What’s the deal with Gustav Mahler?
What’s the deal with Gustav Mahler?
I don’t get it. Mahler is one of the most popular composers with the WQXR audience and with the New York Philharmonic audience. I do not understand it.
10.17.09 This post will be a running journal of my time spent with the Mahler symphonies.
I note at the outset, I have zero musical training, not even music appreciation courses. I had my father’s introduction to Classical music; back in the 1960’s, I had Sid Mark and Joel Dorn at WHAT Jazz in Philadelphia.
Today, I have John Schaefer, David Garland, Terrance McKnight and Nadia Sirota for classical teachers at the new WQXR, and for Jazz I have Dan Buskirk and Will Constantine at WPRB, Princeton, NJ. For Jazz I also have everyone at WBGO, Jazz 88, Newark, NJ. And, especially these days for New Music, Marvin Rosen, also at WPRB.
When I want to immerse myself in some composer’s music, I put it in some order in my Zune software, and then sync it to one of my four 120 gig Zune .mp3 players. I take the player with me on my exercise walks, on planes, to the dentist, wherever. And I listen down through a cycle. If it is Jazz or Rock, Keith Jarrett or Bob Dylan; if it is Philip Glass, or Steve Reich, then I have them in chronological order by year. I just put the year in front of the album name in the ID-3 tagging in Zune or Windows Media Player. If it is one of the older classical greats, Beethoven, Tchaikovsky, or, in this case, Gustav Mahler, then I just put the symphonies and concerti in number order. I also have the album art in Zune, icons do help the memory.
So, I am starting in with the Mahler Symphonies.
So, up to date I am through just the 1st and 2nd symphonies, and one movement of the 3rd. I repeat, I just do not get it. First, for me, too much brash brass carrying the main theme. The strings seem secondary. Too almost militaristic. And, no “hooks”, no melodic themes that just grab at you.
Back in 1993, Stephen Hill at Hearts of Space presented Program No. 332, “Deep Forest: Music of the Rainforest Pygmies”. About this music, he said,
… From sweet child-like solo pieces to angelic group choruses, the Pygmies’ music is intensely melodic and filled with natural hooks….”
Beethoven is full of hooks. So is Tchaikovsky, Edvard Grieg, Philip Glass, Arvo Part. Wagner’s Ring Cycle and Howard Shore’s music for Lord of the Ring – all hooks. From Mahler I remember nothing. When my friend and I are in the car on the way to go cycling or hiking, we listen – in his car – to Classical music. Very often I can say at least who the composer is, because they seem to have a “footprint” in terms of voicing, rhythm, harmony. All I can think of about Mahler – so far – is LOUD. BRASS. THE WEST POINT PARADE GROUND.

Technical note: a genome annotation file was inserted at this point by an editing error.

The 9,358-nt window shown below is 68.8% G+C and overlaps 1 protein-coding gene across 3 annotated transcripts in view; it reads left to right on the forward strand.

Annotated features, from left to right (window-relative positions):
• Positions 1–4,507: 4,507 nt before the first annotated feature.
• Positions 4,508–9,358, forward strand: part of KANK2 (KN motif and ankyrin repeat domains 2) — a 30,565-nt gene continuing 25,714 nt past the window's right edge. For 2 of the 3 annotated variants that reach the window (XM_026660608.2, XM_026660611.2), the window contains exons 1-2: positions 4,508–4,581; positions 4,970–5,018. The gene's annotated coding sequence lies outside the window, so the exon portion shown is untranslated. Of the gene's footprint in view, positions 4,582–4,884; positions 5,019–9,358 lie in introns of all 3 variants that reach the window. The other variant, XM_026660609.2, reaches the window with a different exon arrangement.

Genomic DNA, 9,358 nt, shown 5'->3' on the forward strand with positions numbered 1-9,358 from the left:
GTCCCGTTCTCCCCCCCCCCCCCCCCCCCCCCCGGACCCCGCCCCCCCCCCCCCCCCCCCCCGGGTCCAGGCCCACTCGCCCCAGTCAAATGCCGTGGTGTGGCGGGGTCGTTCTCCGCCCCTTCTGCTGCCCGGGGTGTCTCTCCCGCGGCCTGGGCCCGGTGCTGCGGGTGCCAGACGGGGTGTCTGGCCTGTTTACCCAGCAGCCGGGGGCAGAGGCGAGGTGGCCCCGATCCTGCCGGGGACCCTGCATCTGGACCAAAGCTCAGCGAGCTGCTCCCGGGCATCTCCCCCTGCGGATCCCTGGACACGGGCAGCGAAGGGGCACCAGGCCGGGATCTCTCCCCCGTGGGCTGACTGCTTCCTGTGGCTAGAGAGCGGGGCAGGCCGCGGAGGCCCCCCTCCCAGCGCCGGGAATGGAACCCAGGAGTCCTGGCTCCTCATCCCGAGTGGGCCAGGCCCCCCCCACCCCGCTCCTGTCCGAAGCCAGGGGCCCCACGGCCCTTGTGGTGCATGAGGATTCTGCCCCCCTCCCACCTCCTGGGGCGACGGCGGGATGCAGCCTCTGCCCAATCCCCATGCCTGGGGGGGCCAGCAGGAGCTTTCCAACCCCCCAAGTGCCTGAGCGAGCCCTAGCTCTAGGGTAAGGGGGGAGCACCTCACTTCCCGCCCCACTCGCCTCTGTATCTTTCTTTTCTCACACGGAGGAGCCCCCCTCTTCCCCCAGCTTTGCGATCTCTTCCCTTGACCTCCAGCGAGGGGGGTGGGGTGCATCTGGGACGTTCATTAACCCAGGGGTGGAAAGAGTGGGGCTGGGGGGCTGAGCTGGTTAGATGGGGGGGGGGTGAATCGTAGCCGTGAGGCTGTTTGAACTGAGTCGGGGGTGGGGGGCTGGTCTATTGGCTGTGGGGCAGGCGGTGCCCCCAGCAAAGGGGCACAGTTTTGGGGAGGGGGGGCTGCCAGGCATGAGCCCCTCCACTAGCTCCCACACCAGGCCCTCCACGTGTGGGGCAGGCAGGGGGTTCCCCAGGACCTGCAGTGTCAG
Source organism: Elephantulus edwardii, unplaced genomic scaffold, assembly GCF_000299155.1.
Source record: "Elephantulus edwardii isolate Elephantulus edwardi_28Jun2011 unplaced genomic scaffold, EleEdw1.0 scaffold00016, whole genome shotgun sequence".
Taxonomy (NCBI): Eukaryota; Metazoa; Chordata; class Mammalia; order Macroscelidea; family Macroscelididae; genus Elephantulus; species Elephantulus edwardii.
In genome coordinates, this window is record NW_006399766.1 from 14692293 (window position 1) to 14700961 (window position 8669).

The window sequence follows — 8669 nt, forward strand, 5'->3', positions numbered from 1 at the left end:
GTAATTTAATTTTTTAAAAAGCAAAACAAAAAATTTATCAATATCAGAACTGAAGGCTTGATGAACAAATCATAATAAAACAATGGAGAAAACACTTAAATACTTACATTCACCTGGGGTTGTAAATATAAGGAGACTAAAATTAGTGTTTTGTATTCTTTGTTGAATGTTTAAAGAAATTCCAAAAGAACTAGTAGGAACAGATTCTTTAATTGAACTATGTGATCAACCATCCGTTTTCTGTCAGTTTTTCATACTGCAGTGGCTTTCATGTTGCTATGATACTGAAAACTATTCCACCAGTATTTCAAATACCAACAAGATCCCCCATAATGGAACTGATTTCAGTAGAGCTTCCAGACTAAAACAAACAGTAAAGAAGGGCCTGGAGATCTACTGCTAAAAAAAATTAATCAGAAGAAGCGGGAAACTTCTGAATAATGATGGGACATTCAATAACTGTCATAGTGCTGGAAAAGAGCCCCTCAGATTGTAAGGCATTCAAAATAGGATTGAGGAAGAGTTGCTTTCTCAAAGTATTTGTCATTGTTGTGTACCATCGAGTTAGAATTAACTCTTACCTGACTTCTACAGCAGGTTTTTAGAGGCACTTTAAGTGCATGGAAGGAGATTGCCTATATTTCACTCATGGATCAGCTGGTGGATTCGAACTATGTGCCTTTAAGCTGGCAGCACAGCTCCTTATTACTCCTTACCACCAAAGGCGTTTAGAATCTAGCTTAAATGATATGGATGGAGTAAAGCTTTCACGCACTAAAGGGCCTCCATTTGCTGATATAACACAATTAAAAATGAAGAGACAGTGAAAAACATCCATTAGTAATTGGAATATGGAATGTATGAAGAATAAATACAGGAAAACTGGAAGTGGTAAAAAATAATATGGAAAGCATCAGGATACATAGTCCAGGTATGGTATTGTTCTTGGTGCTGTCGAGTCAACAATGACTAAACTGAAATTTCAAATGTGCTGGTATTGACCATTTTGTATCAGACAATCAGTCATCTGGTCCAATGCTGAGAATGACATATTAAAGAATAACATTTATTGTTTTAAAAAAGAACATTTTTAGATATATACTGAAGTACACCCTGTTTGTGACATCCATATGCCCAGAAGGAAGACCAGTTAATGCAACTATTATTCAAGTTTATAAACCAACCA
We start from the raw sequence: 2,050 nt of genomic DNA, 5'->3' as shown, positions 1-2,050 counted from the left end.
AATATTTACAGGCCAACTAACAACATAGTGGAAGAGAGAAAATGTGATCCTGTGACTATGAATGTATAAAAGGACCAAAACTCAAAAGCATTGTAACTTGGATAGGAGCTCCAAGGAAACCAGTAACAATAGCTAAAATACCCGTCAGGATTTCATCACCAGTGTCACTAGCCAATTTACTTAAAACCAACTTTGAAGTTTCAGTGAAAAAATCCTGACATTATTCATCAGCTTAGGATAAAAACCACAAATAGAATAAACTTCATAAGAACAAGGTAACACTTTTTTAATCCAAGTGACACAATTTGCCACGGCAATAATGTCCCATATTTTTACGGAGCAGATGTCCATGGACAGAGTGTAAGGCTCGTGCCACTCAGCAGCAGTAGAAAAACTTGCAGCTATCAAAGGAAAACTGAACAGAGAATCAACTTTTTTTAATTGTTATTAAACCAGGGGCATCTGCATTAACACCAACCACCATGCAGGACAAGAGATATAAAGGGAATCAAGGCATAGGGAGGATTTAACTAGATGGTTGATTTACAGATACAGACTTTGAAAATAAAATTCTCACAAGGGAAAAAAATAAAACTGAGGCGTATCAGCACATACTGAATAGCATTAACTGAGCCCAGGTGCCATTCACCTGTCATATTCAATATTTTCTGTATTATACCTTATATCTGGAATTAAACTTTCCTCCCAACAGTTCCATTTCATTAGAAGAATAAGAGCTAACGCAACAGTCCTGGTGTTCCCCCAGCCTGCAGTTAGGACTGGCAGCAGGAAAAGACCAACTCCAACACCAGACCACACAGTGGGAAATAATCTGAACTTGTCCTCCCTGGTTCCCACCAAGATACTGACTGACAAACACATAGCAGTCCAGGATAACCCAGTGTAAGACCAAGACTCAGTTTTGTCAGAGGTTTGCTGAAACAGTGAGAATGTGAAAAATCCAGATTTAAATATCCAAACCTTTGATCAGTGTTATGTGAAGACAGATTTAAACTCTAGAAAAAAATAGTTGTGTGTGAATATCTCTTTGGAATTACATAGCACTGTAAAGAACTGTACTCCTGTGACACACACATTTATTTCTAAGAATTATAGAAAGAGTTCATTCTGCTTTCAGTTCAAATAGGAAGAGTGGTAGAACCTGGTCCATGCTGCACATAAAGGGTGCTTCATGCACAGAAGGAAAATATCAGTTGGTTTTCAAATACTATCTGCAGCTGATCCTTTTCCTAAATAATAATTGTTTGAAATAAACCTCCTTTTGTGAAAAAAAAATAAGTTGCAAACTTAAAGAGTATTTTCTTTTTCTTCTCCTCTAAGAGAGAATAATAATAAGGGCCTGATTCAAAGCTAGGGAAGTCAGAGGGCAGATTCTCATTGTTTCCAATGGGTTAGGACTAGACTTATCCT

So, what I would like is for someone, anyone out there who can type and who knows Mahler and enjoys his work, tell me for what I should be listening, help me navigate my way into Mahler.
I will be continuing this post as I go through the Mahler.
10.23.09 Well! Into and through the fourth symphony, and viva viva Mahler!! What a difference. Lyric, lilting, a veritable ditty after the first three. Much more do the strings come to the fore and carry the melodies, instead of being almost drowned out by the brass. In the second movement I even heard a short violin solo.
This was such a surprise that I figured something wonderful must have happened in Mahler’s life. Composers have to have it all in them; but some thing or things must act as a stimulus to bring it out. Did he get married? Divorced? Maybe a new child? Did someone who oppressed him go on to the great beyond?
So, I hotsied myself over to Wikipedia to compare the chronology of the symphonies with the Maestro’s life. Alas, nothing is apparent.
I am just happy that I found something more to my liking, and now I can go on with a positive attitude.
10.30.09 Well, not much outdoor exercise; but a fair amount of the Mahler. The last several days, I was stuck inside in rainy weather. So, Tuesday, I decided to redo the Digiteria.
While I did this, I listened to the Symphony No 5 and Symphony No6. The one movement I loved was the slow fourth movement of the No 5. I recognized it right away, from, I think, a Sarah Brightman concert. Today, I got out for a walk with Symphony No 7. It was not as bombastic as the first three; but, alas, nothing to grab me.
11.4.09 This is just a sad quickie update. I have now been through the first nine Mahler symphonies. I quit. It turns out I do not have the complete tenth symphony. I must say – I am sure it is my loss – Mahler is wasted on me. I just do not get it. I said up above that nothing sticks. For me, there is nothing to stick. No hooks, no repetitions of melodious themes. So, on to to other things.
I do believe that this is the way to immerse oneself in a composer or performer. Get a lot of the work, it could be Bach, Jimmy Smith, Emerson Lake and Palmer, John Coltrane, Philip Glass, EmmyLou Harris, Miles Davis, Steve Reich. Put them into some sort of date order (easily done for Zune or Windows Media Player by going into Edit in Zune, or Advanced Tag Editor in WMP11 and putting the year in front of the name of the album. Put symphonic works, concerti, etc., in number order.) Then listen on down. Look for the growth. Look for the dynamic. Look for the shifts in compositional style.
Any comments, please, do not hesitate.